The Getaldić-Gundulić house
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Trpanj (Italian: Trappano), is a town and municipality of Dubrovnik-Neretva County in south-eastern Croatia. According to the 2001 census, Trpanj has a population of 871. Croats make up 93.11% of the population.
- 1 History
- 2 Main sights
- 3 Municipality
- 4 Economy
- 5 Famous people
- 6 See also
- 7 References
- 8 External links
There is more than one theory about the origin of the name Trpanj. According to one, the name was derived from the Croatian verb trpjeti, meaning "to suffer." Another theory draws the origin of the name from an Ancient Greek word for sickle, which is the shape formed by the cliffs surrounding the town's harbor. According to a third theory, the name was derived from the name of the ancient fortification called Tarpano or Tarponio, the remains of which can still be seen on the hill overlooking the harbor. Finally, the sea cucumber is called a "trp" in Croatian, leading some to make the connection.
The area has been inhabited since ancient times. Examples of prehistoric pottery, evidence that the site may have been inhabited by an urban-type society, were found on the slopes of Gradina, the small hill overlooking the port. Other traces of prehistoric humans were found on the St. Roko hill. Life in the area may not have been easy as it is located between barren cliffs to the north and the Miloševica, Viter and Prvač Dol hills to the south.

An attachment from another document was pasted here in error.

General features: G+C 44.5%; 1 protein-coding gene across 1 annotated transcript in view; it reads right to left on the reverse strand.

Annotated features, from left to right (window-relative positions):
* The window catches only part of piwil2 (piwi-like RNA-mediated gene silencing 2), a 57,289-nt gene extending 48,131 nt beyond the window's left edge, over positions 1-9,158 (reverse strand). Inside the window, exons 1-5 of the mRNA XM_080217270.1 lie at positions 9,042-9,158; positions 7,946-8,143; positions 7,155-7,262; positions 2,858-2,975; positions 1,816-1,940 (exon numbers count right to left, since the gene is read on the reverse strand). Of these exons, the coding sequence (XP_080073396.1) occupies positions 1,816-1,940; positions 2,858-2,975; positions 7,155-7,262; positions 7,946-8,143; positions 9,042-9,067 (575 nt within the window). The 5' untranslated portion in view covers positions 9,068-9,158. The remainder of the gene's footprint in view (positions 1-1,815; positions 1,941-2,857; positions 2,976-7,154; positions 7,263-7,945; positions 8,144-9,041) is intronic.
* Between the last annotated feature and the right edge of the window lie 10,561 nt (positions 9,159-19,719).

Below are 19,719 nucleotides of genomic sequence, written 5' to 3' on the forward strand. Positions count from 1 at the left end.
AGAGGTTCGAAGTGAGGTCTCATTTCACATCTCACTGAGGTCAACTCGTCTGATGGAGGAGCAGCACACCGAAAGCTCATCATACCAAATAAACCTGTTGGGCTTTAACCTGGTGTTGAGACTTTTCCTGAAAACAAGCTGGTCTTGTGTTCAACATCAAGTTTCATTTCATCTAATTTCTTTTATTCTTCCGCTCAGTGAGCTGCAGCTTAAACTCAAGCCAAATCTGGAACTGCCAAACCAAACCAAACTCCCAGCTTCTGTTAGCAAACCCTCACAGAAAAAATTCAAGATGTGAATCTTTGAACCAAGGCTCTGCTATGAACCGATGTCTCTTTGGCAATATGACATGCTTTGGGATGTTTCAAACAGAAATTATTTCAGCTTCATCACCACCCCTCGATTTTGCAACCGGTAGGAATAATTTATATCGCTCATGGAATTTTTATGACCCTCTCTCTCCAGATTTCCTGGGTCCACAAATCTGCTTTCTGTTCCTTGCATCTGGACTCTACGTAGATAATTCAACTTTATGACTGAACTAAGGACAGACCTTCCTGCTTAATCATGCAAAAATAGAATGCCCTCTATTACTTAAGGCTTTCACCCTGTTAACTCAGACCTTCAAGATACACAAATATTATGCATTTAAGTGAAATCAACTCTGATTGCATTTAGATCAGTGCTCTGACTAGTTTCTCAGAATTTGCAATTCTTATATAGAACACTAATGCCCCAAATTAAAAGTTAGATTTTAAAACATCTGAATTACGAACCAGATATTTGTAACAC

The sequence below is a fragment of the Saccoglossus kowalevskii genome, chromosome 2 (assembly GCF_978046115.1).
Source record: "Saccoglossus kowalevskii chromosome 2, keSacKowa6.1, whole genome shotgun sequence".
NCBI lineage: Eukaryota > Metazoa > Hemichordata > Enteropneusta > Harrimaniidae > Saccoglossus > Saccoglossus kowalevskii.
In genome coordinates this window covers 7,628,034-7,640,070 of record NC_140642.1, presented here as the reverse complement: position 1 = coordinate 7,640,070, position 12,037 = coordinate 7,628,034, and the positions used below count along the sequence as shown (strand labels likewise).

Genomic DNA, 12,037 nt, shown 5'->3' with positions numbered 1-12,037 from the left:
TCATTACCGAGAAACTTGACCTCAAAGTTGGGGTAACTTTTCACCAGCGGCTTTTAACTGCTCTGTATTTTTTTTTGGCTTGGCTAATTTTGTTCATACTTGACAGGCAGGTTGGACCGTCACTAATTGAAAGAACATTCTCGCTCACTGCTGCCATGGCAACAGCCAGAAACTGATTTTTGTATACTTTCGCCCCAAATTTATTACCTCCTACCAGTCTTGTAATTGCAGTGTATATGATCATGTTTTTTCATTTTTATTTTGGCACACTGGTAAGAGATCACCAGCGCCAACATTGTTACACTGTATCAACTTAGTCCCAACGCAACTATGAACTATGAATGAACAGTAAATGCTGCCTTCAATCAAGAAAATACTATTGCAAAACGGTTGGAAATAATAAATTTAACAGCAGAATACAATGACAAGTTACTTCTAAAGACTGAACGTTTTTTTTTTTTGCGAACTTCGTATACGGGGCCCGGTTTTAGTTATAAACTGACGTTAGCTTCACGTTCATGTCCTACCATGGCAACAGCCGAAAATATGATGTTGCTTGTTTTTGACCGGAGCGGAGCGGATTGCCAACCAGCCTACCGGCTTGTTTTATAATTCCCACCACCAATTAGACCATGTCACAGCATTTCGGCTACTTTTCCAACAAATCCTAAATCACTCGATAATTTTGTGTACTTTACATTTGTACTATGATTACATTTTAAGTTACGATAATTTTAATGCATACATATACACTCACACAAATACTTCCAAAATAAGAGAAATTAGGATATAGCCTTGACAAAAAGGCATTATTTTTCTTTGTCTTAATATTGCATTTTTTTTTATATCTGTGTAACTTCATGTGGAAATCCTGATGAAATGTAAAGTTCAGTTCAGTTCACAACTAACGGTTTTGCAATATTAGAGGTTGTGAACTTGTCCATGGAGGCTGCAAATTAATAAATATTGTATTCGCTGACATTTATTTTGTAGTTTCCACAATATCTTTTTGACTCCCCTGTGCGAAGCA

The first traces of Roman occupation were discovered in 1922, when a mosaic was uncovered in a park under the Gradina hill. In 1963, walls of a Roman “villa rustica” were found, as well as a base of a Roman column and an inscription from the 2nd or 3rd century AD. When the Romans occupied the area they encountered Illyrians, who were dwelling on the slopes of Gradina. According to the Dubrovnik historian Jakov Lukarić, the ancient fortress, Tarpano or Tarponio, was destroyed by Julius Caesar while he was fighting the Illyrians. As a result, the old inhabitants of Trpanj took the three towers as the town emblem. Other evidence of Roman presence was covered over the centuries by a thick layer of soil carried over the centuries by the Potok brook.
During the Goth rule of Dalmatia in the 6th century, Byzantine emperor Justinian I built a series of defenses along the coast, including the one on the top of Gradina, in an attempt to reclaim the lands lost to invading tribes and to ensure safe passage of trade. Throughout centuries the Neretva channel was a very important merchant sea route. Frequent changes of state boundaries never caused the traffic to stop. Greek vessels used the channel to transport ingredients for the production of incense to Corinth, while Romans mostly used it to trade wine in amphoras. Later Neretva princes imposed tributum pacis ("peace tribute")which meant that anyone trading in the area had to pay them a peace tribute.